CADF Ramps Up

Ashby Monk

Oxford Analytica has an interesting article on the China-Africa Development Fund this morning. The CADF isn’t really a SWF, but it is an important and unique financial institution. The article is worth a read (subscription required). Here are a couple of nuggets:

“In 2008, the CADF invested more than 400 million dollars in Chinese firms operating in Africa; the remaining 600 million of its initial 1 billion dollars in capital are expected to be invested by the end of this year — two years ahead of schedule. In addition, it will receive a top-up of 2 billion dollars starting in 2010, and opened its first dedicated African office in South Africa in March.”

“Established in June 2007, the CADF is wholly owned by the China Development Bank (CDB), which is in turn controlled by China’s State Council. Its mandate is to invest in Chinese companies with current or planned operations in Africa:

  • Investment. It is less of a development fund and more of a private equity investment fund. It does not make loans to African countries but instead invests — based ostensibly on market principles — in Chinese companies that operate in Africa. Eventually, the fund hopes to invest a total of 5 billion dollars.
  • Financial advice. The CADF also sees itself as a business consultancy and financial adviser. It seeks to advise Chinese firms on how to invest in Africa directly, offering a wide range of services designed to facilitate entering what can be a daunting investment environment.”

“Chinese policymakers suggest that the CADF is more of an ‘ethical investor’ than funds from the West because it does not seek to impose conditions or its views on the recipient countries. This claim frustrates Western investors, who perceive the Chinese to be complicit in environmental degradation and human rights abuses in certain regions by investing with ‘no strings attached’. Nevertheless, the CADF is the first among Chinese investment funds to insist on an environmental assessment of the projects in which it invests. Moreover, it does have an internal policy that requires investments to conform to local labour protections.”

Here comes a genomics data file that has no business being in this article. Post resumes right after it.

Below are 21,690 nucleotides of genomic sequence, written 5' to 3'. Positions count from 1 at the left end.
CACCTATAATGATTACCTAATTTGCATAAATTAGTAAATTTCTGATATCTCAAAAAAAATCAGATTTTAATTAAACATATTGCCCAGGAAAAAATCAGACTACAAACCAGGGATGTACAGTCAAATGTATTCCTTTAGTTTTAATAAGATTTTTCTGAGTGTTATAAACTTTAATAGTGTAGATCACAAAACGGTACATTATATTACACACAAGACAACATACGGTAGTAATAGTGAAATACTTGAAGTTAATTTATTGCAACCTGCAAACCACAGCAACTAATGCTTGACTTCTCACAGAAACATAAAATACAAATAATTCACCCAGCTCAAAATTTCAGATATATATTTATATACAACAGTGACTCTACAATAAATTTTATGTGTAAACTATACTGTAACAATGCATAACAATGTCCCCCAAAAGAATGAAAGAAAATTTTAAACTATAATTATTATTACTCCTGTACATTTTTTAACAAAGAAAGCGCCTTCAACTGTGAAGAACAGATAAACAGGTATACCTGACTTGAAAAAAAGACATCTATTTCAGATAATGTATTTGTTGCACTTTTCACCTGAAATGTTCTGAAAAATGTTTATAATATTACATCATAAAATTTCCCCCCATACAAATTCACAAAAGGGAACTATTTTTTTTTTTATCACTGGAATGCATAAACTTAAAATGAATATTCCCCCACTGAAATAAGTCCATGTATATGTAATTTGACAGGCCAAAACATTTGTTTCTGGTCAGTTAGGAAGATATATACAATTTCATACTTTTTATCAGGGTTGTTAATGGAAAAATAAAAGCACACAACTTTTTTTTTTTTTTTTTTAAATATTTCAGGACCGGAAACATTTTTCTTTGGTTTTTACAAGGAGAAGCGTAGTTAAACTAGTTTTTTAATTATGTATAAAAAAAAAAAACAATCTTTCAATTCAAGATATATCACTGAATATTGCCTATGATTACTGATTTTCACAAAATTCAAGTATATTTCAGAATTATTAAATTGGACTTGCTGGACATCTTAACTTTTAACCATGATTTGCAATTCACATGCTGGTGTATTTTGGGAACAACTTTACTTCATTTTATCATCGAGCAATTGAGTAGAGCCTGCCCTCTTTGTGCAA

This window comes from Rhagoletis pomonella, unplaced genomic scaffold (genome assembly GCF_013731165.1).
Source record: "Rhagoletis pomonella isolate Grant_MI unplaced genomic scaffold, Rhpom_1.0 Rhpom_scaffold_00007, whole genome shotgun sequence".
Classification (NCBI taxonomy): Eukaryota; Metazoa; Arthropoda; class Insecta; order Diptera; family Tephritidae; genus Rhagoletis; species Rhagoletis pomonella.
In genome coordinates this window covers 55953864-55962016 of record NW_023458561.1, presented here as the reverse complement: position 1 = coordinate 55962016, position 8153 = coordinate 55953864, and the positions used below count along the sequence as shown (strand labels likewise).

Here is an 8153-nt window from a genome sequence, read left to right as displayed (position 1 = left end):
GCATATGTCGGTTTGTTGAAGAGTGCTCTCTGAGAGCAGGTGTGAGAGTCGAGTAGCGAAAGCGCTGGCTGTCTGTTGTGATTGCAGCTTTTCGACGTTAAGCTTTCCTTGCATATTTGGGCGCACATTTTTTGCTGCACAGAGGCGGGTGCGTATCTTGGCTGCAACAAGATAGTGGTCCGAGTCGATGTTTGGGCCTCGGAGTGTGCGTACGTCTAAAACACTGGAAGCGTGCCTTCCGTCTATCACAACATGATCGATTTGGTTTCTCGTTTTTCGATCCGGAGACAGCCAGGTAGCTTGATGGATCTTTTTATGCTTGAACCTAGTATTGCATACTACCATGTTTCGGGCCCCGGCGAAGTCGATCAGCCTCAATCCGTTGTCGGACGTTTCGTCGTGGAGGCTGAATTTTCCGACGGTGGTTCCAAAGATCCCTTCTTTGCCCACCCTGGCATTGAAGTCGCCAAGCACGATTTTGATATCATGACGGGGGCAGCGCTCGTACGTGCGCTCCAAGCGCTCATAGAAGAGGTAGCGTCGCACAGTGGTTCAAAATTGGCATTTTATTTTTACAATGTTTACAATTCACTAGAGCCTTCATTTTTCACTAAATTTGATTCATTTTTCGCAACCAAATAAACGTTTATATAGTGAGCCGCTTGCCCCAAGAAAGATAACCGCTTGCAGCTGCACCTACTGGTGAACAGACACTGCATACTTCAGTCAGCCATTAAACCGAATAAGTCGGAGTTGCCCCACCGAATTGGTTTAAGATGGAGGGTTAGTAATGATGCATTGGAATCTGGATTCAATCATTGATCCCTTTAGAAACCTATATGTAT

3 Responses to “CADF Ramps Up”


  1. 1 miamiohio June 9, 2009 at 2:40 pm

    If the CADF is not considered a SWF, have the Chinese engaged in any SWF activity on the African continent? They have clearly employed a number of other state owned entities/enterprises in their escalation of relations and trade with a number of countries, though apart from the CADF I have not been able to find any reference to Chinese wealth fund activity. As a follow up, would you classify any other Chinese entities besides the Chinese Investment Corporation (CIC) as SWFs? And would the CIC even technically be a SWF given that investment has thus far been confined to domestic projects?

  2. 2 Ashby Monk June 9, 2009 at 2:47 pm

    On the first point, I haven’t seen much going on in Africa from other Chinese SWFs. In the latter point, in my view, the CIC is definitely a SWF. As for SAFE, it does not see itself as a SWF (it did not participate in the International Working Group), but I’d probably include it in the SWF category of investors. Also, on CIC investing: it is active internationally. See the recent Morgan Stanley deal as evidence. Granted, much of their initial capital did go to domestic projects…


  1. 1 China’s SWFs Tournament: To the Victor Goes the Reserves « Oxford SWF Project Trackback on September 17, 2010 at 12:52 pm

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This website is a project of Professor Gordon L. Clark and Dr. Ashby Monk of the School of Geography and the Environment at the University of Oxford. Their research on sovereign wealth funds is funded by the Leverhulme Trust and The Rotman International Centre for Pension Management.

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